Project Update on Clocking in for Unpaid Labor
The Clocking in for Unpaid Labor project started with my own collages on time cards that I’d bought at a creative reuse store.
Then I had the idea to invite others to make cards too, and I bought a pack of 200 on eBay (not realizing yet that I could buy them elsewhere online, or at my local office supply store).
It seemed like a lot, like an amount we’d never go through, but here we are! I’ve handed out or mailed out in business sized (#10) Self-Addressed Stamped Envelopes (SASEs) almost 200 time cards!
Time to order more!
The work of the project now includes:
- Continuing to get the word out that the project is on-going.
- Continuing to pitch spaces for public display.
- Offering hands-on workshops where folks can gather and make time cards together. (There will be one at MakIt Together in Nebraska at the end of September, and I’m working on scheduling more.)
- Making a video of all the cards received so far.
- Looking for grant funding!
This project doesn’t cost too much, other than my time (ironically), though our next expense will be creating little stand-up display boards so the timecards can stand up when displayed in a glass case. The design of the project was to keep it low-cost and easy to administer – everything fits in a standard envelope. People send me a SASE, so I don’t even have to address an envelope.
BUT, artists being the awesome, creative people that they are, sometimes the finished cards don’t fit in an envelope. So boxes arrive. That’s okay. I appreciate a well-packed art object.
In my efforts to not create yet another google form, and more database management work for myself, and to keep things simple, I didn’t ask artists for statements. But whew, I wish I did! Some cards come in and I want to know more.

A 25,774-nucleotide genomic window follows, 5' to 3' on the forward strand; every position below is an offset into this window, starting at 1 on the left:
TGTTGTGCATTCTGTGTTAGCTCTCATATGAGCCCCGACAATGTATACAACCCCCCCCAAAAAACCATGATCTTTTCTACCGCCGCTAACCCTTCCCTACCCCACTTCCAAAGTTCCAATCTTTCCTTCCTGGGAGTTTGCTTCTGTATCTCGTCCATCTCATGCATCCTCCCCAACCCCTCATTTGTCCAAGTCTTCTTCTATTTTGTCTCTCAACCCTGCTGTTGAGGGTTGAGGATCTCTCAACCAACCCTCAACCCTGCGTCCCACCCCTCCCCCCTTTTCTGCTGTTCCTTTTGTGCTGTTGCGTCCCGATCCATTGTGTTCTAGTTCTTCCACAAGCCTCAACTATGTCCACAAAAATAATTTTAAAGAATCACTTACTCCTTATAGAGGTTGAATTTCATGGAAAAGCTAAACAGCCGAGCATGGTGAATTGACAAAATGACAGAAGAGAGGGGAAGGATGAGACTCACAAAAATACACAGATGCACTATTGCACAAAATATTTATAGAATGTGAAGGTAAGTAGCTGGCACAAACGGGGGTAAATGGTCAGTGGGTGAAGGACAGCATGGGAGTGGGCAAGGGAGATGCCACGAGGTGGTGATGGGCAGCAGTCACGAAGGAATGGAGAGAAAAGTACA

Some artists provide their contact info. and social handles when they send in their cards, and some don’t. So I have no way of contacting everyone, except by postal mail. (Using a very sophisticated organization system, I have a stack of everyone’s envelopes with their addresses on them.)
On funding – this project – which is really fun, by the way – I love seeing what people make and artists regularly thank me for the assignment – this project doesn’t fit into the usual grants-for-artists categories. It’s more of a curatorial project. There are grants to support putting on a show or printing a catalog of your own work, but not that of others. If anyone has a clever idea for funding, please let me know! I’m committed to not charging artists, beyond postage.
While I can certainly sustain this project self-funded, there’s something painfully ironic about doing a public participation art project on the subject of unpaid labor, in which nobody gets paid!
How to Participate in Clocking in for Unpaid Labor
You too are invited to express yourself on the topic of unpaid labor!
Send me a SASE, I send you a free time card, you make art on it, or write a poem or a tale, and send it back. I get public display opportunities for the time cards.You can see more cards at the blog in a recent post.
This is an on-going project! Get a free time card by mailing a business size SASE to me at PO Box 5292, River Forest, IL 60305
Call for art post is here:
For Organizations: How to Host a Display or Workshop for Clocking in for Unpaid Labor
Just ask! The time cards can be displayed on the wall, using Command Strips, or in a glass case, standing upright on little stands that we’ll be making.
I’m available, as are two additional teaching artists, to teach a workshop where folks get to make a time card. Here’s the description for that workshop:
Be a part of the Clocking in for Unpaid Labor Public Participation Art Project. In this hands-on workshop, you’ll reflect on the unpaid labor you perform in your life, this could be care work, and it could also be things like work required on the job when you’re not clocked in. We’ll reflect and do some short quick writes before diving in with the collage materials and glue (materials will be provided, and bring your favorites if you have some) to make our own time cards. You might bring along things from home, from the bottom of your purse, from your glove box, that symbolize your unpaid labor.If you wish, allow the teacher to photograph your time card so it can be part of the online presentation of the time card project. The time cards are also a traveling exhibition that moves from place to place, you are invited to lend your card to be a part of that, but it is not required.